The proliferation of data security and privacy laws from state and federal agencies has created challenges and complexities for all entities that store and use data. One of the most controversial areas for these laws is whether or not they should specify data encryption as a requirement.
Issues currently confronting lawmakers, IT security, privacy and compliance professionals, businesses, and consumer protection and civil liberties groups include:
One viewpoint holds that data encryption is a fundamental protection and strengthens consumer protection and privacy. From this viewpoint, laws that fail to specify encryption are weak, overly slanted toward business’ interests and inadequately protective of consumers and individuals’ privacy rights.
The counterpoint to that view, held by others, is that:
M.G.L. 93H, Massachusetts’ Data Privacy Law currently seems to specify encryption:
“Encrypted” transformation of data through the use of a 128-bit or higher algorithmic process into a form in which there is a low probability of assigning meaning without use of a confidential process or key, unless further defined by regulation of the department of consumer affairs and business regulation.
However, this definition does not set forth any circumstances under which data must actually be encrypted. When detailed regulations were issued in the form of 201 CMR 17.00: Standards for The Protection of Personal Information of Residents of the Commonwealth, regulators further specified that:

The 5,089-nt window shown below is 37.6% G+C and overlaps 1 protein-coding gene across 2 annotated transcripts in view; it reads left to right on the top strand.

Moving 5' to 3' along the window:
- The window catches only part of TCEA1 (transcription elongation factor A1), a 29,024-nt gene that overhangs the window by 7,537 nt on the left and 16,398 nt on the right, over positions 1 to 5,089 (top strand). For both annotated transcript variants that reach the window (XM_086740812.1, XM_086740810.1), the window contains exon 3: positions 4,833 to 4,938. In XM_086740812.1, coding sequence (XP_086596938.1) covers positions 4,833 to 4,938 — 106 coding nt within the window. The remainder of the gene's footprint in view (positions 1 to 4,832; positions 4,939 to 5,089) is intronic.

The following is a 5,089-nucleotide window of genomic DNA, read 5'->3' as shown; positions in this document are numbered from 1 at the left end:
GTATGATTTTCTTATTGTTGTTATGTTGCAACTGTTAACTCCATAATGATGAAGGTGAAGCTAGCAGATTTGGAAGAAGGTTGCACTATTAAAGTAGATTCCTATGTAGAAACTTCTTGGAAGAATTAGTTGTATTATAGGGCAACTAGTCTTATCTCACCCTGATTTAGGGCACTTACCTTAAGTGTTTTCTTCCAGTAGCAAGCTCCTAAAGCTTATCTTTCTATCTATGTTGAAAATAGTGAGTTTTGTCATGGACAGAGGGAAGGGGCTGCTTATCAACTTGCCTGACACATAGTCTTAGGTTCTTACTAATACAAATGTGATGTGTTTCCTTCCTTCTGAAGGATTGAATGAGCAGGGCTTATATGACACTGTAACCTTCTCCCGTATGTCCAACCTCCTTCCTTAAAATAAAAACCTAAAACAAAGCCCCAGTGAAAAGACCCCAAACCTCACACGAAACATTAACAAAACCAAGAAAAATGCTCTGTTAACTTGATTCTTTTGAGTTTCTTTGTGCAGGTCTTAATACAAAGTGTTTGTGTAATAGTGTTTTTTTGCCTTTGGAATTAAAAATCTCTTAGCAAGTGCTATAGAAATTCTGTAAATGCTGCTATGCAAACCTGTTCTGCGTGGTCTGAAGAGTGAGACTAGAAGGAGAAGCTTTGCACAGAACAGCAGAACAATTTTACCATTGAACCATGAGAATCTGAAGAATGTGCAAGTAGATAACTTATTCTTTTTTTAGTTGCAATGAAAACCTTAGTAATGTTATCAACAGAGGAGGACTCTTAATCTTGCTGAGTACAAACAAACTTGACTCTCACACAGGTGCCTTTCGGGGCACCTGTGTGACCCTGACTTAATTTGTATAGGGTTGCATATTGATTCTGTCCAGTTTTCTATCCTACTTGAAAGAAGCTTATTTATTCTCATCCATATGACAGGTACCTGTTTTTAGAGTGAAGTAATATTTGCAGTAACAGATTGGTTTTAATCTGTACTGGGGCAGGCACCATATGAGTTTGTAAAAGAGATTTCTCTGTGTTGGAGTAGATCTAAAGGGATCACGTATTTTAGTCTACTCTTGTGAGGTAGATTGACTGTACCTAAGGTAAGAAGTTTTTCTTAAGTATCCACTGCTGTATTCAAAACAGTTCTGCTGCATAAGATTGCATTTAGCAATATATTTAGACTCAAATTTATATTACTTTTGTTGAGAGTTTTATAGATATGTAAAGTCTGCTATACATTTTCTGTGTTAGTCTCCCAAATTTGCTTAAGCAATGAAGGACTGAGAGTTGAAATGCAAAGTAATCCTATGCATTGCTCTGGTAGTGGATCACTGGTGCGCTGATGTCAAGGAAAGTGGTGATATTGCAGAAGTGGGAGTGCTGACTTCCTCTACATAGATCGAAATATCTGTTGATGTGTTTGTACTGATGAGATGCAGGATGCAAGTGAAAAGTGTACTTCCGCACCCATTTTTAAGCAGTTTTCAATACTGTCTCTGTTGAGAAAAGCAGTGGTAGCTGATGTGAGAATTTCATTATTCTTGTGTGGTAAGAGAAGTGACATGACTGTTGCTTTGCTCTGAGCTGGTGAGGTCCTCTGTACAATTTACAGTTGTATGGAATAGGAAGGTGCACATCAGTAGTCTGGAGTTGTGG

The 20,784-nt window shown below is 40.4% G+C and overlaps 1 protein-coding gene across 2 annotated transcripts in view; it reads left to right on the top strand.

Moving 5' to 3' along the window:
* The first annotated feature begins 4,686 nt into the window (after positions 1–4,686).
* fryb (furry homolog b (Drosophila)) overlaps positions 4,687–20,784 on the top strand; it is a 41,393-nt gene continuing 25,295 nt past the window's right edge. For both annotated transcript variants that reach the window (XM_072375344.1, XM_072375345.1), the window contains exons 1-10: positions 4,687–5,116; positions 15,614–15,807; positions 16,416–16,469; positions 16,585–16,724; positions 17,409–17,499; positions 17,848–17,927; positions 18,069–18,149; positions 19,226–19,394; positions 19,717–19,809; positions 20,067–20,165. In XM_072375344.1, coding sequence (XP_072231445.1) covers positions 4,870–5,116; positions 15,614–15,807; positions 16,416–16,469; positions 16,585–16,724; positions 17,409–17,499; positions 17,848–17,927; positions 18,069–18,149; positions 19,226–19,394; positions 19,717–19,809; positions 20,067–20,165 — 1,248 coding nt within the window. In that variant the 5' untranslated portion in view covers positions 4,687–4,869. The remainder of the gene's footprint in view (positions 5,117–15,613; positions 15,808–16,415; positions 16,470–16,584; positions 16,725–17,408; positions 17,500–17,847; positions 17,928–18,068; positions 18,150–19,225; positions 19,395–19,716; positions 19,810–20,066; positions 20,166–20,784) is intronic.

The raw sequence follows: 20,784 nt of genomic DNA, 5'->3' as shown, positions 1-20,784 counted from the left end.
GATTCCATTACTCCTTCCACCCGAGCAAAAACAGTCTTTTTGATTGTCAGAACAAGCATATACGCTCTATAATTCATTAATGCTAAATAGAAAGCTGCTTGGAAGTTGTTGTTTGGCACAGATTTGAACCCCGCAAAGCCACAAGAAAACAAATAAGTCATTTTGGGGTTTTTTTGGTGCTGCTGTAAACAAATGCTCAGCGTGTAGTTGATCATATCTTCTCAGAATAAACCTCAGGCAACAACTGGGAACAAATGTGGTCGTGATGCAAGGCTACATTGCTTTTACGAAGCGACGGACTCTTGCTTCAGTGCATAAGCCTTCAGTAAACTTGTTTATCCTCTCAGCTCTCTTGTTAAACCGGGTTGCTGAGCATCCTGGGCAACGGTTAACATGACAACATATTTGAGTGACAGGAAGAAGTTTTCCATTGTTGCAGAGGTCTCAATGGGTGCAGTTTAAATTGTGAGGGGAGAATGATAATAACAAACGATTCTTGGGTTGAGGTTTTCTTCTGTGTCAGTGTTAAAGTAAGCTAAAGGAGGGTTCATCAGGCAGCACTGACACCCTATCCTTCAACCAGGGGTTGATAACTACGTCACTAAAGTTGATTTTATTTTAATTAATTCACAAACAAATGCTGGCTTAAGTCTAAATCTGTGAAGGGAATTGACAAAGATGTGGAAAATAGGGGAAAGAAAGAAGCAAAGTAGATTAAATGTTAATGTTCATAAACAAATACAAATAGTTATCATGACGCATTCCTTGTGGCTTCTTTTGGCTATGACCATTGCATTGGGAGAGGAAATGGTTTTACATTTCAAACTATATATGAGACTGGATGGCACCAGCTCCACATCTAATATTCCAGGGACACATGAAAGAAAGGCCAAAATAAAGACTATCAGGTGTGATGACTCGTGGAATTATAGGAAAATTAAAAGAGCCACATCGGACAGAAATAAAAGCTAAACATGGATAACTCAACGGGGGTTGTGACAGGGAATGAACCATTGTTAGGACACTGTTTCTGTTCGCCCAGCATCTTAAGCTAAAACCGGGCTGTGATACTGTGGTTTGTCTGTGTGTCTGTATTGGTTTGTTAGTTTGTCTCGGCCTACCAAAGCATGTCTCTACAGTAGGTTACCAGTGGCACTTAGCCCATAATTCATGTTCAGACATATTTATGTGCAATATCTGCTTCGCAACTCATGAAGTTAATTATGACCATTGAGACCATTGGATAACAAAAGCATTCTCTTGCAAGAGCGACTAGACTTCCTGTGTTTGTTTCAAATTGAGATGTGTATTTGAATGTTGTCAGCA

Every person that owns, licenses, stores or maintains personal information about a resident of the Commonwealth and electronically stores or transmits such information shall include in its written, comprehensive information security program the establishment and maintenance of a security system covering its computers, including any wireless system, that, at a minimum, shall [include] the following elements: Encryption of all transmitted records and files containing personal information, including those in wireless environments, that will travel across public networks.
An amendment currently under consideration in the Massachusetts Senate, SB 173, would seem to reverse that:
The department shall not in its regulations, however, require covered persons to use a specific technology or technologies, or a specific method or methods for protecting personal information.
What do you think? Should data security and privacy laws specify data encryption?